(Related: FINRA’s Top 5 Fine Categories in 2017)
Fines issued by the Financial Industry Regulatory Authority are slightly up in the first six months of 2018 while restitution is down significantly from 2017, according to Eversheds Sutherland’s annual midyear analysis of the FINRA disciplinary actions from January through June 2018.
The law firm reviews FINRA’s monthly Disciplinary and Other FINRA Actions publications and press releases.
FINRA reported a slight increase in fines during the first half of 2018 compared with the first six months of 2017 — with $25.9 million in fines through June 2018 compared with $23.5 million reported during the same period in 2017.
Historically, FINRA’s reported fines increase significantly during the second half of the calendar year, the law firm states.
Nonetheless, if FINRA continues to assess fines in 2018 at the current rate, the year-end fines would total approximately $51.8 million, compared with $65 million in 2017.
“That would represent a 20% decrease and would be the lowest total since 2010, when FINRA ordered $42 million in fines,” Eversheds says.
FINRA’s restitution orders have been significantly down this year, Eversheds states, with the self-regulator ordering $4.9 million in restitution during the first six months of 2018, which compares with $38.1 million ordered during the same period in 2017.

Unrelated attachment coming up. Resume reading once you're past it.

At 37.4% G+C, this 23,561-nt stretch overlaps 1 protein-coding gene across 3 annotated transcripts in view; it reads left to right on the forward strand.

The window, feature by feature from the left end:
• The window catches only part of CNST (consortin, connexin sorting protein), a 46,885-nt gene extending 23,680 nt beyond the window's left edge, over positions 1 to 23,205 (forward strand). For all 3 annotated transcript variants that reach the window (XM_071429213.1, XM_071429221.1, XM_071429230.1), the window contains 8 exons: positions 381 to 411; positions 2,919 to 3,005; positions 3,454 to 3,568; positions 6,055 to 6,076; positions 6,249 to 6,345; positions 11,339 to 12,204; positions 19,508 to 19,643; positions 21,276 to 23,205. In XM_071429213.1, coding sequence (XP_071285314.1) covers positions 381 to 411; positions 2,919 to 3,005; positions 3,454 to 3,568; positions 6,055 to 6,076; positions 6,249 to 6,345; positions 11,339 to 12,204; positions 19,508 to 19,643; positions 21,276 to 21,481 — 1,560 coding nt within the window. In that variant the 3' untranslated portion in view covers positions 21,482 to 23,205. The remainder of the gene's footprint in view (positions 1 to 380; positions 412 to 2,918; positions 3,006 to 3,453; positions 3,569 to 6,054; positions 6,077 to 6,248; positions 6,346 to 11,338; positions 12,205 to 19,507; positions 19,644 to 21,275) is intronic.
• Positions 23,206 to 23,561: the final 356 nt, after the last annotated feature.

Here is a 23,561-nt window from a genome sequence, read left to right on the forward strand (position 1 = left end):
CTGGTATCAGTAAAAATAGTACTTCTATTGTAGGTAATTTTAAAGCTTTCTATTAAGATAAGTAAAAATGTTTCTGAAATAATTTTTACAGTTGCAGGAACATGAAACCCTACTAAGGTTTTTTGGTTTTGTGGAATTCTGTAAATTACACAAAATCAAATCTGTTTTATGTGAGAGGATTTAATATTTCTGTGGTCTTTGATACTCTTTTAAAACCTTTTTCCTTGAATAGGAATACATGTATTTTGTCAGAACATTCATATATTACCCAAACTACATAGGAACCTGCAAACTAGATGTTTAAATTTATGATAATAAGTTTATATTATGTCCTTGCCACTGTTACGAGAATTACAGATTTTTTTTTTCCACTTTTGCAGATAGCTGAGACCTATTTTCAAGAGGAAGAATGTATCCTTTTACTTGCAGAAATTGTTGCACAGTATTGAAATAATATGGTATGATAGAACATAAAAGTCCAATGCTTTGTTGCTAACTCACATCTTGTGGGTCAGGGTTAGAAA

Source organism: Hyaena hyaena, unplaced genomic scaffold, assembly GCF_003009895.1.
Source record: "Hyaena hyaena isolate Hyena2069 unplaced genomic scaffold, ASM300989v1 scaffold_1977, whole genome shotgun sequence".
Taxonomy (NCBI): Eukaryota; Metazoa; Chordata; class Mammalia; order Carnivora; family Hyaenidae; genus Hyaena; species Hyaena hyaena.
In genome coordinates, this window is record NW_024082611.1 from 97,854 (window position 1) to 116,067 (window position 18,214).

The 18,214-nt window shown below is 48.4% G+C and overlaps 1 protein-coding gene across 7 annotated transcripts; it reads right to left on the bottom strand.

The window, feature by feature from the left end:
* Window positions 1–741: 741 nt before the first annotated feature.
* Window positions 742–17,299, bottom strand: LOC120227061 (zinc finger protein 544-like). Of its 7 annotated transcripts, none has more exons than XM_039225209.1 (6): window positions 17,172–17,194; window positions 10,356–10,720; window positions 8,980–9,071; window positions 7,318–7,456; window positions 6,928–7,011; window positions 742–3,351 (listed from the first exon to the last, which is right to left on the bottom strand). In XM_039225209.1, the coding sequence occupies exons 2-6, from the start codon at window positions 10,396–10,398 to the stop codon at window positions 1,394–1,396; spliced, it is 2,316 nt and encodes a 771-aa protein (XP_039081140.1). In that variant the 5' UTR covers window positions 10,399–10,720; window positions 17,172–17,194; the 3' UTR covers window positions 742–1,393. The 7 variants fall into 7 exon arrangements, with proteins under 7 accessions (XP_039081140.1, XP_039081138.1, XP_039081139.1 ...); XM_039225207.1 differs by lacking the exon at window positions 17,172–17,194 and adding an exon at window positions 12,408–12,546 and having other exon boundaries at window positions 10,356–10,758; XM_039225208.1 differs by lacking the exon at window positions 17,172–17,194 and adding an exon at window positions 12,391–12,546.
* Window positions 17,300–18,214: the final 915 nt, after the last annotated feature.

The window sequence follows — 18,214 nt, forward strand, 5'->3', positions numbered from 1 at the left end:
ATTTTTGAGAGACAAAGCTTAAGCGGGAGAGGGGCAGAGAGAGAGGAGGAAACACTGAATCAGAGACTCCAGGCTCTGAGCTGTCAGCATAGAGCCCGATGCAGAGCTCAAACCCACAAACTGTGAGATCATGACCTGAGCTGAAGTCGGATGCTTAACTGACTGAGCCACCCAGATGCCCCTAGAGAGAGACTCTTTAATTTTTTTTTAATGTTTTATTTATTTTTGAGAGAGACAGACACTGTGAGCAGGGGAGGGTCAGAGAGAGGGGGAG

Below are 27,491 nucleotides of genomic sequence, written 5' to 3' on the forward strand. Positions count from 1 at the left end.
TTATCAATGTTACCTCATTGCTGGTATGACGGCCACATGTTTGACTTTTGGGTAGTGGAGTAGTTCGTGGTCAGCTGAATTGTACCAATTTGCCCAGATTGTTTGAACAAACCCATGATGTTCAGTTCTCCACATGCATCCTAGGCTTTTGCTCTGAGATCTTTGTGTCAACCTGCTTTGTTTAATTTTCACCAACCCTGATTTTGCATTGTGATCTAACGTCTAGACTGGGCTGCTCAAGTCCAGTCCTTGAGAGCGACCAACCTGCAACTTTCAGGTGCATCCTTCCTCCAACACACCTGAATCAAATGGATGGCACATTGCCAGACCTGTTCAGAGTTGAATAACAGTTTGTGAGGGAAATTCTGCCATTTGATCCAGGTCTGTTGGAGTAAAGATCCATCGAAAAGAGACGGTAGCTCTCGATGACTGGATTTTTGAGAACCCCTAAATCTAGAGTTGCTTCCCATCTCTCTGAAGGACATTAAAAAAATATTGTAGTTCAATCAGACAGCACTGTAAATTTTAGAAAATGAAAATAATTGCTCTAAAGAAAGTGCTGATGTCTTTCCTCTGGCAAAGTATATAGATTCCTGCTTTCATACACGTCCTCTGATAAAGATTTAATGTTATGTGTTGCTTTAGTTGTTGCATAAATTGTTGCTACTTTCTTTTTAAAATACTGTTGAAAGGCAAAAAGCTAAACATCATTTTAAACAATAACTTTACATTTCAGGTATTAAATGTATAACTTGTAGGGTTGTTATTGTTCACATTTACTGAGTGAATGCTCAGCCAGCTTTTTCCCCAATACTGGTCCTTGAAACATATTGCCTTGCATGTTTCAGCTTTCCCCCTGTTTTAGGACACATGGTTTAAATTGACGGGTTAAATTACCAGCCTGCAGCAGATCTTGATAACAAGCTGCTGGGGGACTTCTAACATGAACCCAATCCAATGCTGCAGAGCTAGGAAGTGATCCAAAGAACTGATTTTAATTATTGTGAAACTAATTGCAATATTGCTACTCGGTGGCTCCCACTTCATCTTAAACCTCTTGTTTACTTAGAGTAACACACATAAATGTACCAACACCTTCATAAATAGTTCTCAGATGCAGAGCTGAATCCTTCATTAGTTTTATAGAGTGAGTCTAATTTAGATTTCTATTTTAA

“Nearly half of the restitution reported in the first six months of 2018 came from one settlement where FINRA ordered $2 million in restitution,” Eversheds said.
“Despite a small increase in fines and a decrease in restitution, we expect those figures will more than double by year end,” said Brian Rubin, head of Eversheds Sutherland’s Washington litigation practice group, in a statement. “Regardless of how 2018 finishes, however, FINRA’s emphasis on certain areas shows that firms should still concentrate on nuts-and-bolts issues like AML, trade reporting, suitability, and supervisory policies and procedures.”
As with fines, restitution generally increases during the second half of the year.
“However, if FINRA continues to order restitution in 2018 at a similar pace, the year-end restitution amount would be $9.8 million. This amount would represent an 85% decrease from the total restitution reported by FINRA in 2017 ($67 million) and a 65% decrease from 2016 ($28 million),” Eversheds reports.
Despite the slight increase in fines during the first half of 2018, the number of disciplinary actions reported by FINRA decreased compared to 2017.
FINRA reported 342 disciplinary actions during the first six months of 2018, which is a 25% decline compared to the first six months of 2017 (459 disciplinary actions).
“If FINRA continues to report cases in 2018 at the current rate, the year-end total would be 684 cases, compared to 1,369 cases in 2017.”
Read above to see the top 5 enforcement issues for FINRA during the first half of 2018 in terms of total fines.
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